We are witnessing a slow but steady shift in the elected leadership in Central and South America from the solid right-leaning sedulous figures of the oligarchy to more populous-leaning representatives who may show the world a different way to advance democracy.  With the recent election of Mauricio Funes, representing the once revolutionary but increasingly mainstream and now majority party FMLN in El Salvador, we now have a continuum of elected leaders in the hemisphere who have the opportunity to showcase their skills in advancing their countries’ interests, made all the more difficult in the current global recession.  From the powerhouse Brazil, ever independent in attitude and increasingly successful across many economic measures, to the lagging Venezuela, blessed with natural resources but unable to jump-start any sort of value added businesses, we have enough extremes  in South America alone to compare leaders’ success or lack thereof through good times and bad.  The results have not been entirely predictable, but they do dispel the notion that populist leaders spell disaster for emerging economies.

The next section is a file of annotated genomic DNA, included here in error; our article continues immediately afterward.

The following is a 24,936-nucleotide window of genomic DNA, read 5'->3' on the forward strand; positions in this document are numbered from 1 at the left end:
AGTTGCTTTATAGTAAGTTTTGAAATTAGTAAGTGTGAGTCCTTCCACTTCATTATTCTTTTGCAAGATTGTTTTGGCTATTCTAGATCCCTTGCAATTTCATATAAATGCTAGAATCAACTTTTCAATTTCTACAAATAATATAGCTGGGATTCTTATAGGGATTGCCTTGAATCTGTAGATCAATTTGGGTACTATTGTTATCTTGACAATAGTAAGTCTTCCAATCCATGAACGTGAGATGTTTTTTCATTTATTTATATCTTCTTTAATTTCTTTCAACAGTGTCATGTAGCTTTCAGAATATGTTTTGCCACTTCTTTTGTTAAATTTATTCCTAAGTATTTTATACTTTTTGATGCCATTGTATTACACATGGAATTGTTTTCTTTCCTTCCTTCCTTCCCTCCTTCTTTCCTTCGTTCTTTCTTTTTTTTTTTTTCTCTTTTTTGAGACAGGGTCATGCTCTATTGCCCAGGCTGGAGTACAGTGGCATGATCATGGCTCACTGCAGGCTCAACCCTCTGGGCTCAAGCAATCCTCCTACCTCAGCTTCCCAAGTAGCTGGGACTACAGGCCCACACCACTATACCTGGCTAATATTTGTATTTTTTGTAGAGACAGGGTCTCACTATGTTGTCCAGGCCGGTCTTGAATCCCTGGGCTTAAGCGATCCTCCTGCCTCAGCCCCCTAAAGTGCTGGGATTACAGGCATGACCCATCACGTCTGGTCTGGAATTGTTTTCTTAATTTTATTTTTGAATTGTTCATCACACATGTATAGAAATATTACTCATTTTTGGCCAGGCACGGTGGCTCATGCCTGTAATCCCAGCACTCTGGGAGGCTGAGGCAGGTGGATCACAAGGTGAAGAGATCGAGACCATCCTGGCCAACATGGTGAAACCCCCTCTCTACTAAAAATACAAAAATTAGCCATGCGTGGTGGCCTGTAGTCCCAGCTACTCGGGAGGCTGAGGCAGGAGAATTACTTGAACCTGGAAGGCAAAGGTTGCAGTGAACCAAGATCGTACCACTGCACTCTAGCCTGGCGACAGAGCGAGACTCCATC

Now we have the opportunity to observe Central America, with an interesting mix of leaders, all facing economic hurdles as they grapple with the global recession front and center.  All having negotiated free trade agreements with their largest trading partner, we will be able to compare and contrast their diverse approaches to developing their economies on a reasonably level playing field, made even more so by our own new leadership.  Look closely for the overt and subtle interactions this weekend at the Summit of the Americans for the first signs of their respective opening plays.  They will provide insights to what we can expect to play out in our own outreach to the hemisphere.  Stay tuned.


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